As with any case in which a non-native species travels to a new environment, there are some expected risks to the local ecology. These potential risks include competition with local wildlife for plant food, and possibly creating a scarcity, as well as direct predation on the native species. The population of monkeys in Silver Springs has not yet reached a size where researchers can gauge the impact accurately, and it’s difficult to predict what will happen as the population grows. Biologist Bob Gottschalk, who studied the monkeys for three years, doesn’t believe there will be an ecological impact. Not a negative one, anyway. Gottschalk has seen no sign of competition for food between the monkeys and native animals, and unlike the native species, Gottschalk has observed the monkeys eating invasive plants like air potato and wild taro. Helping control these invasive species is actually a benefit to the Florida environment.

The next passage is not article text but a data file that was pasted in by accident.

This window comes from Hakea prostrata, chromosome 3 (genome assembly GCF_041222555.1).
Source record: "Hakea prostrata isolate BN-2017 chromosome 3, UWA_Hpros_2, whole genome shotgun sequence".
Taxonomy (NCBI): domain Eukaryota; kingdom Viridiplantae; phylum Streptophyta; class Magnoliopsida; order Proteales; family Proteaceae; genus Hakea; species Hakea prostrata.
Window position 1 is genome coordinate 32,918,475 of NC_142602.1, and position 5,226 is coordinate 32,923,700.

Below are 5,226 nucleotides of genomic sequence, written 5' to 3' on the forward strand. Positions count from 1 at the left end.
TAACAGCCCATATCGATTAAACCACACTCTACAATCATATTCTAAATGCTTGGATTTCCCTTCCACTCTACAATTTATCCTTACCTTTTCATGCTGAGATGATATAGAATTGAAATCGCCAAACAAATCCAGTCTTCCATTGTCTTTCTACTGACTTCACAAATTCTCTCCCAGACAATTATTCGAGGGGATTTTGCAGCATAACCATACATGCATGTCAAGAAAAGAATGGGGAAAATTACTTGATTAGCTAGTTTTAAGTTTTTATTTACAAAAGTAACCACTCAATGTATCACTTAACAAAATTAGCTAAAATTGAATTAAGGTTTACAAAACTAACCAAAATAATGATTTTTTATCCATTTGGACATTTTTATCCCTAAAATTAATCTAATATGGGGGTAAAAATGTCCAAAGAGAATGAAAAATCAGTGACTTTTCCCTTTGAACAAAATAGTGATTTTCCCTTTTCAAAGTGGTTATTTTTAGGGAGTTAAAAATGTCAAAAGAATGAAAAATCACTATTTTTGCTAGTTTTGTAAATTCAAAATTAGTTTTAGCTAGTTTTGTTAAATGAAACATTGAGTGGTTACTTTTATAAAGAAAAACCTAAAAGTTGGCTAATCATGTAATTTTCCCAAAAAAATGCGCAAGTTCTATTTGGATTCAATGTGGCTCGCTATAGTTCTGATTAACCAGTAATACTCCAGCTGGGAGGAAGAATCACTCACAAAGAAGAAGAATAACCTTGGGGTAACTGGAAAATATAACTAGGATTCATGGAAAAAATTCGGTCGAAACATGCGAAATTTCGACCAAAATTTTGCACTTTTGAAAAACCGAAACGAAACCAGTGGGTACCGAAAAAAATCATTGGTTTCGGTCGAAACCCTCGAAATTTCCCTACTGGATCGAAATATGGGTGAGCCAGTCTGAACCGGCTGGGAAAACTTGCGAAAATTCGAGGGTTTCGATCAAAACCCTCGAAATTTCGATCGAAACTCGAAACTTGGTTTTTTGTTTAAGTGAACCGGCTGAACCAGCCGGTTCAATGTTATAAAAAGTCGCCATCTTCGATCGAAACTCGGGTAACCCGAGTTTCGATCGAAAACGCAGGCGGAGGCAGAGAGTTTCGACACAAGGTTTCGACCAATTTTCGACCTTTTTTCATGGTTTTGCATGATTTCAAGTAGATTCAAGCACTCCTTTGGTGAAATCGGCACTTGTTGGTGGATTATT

A more obvious issue than the environmental impact is the range of problems that will arise from the monkeys’ interaction with humans. The monkeys wander into public places and people’s private property, and as with any wild animal they can be aggressive when approached. This is a more serious problem than it seems. According to Clay Montegue’s technical report “Issues and Options Related to Management of Silver Springs Rhesus Macaques,” when researchers captured some of the monkeys and tested them for disease in 1992, 4 out of 7 tested positive for the herpes-B virus. The virus normally lies dormant in monkeys, but in some cases it may present symptoms similar to the herpes simplex virus in humans. When transmitted to a human through a bite or scratch, the herpes-B virus is almost always fatal. In the 32 documented cases of human infection, the mortality rate exceeds 80%. Survivors must take Acyclovir for the rest of their lives to avoid significant neurological deterioration caused by the virus. Chances of transmission are low, however; an infected monkey would need to bite a human while the virus was active to infect him, and the virus is usually dormant.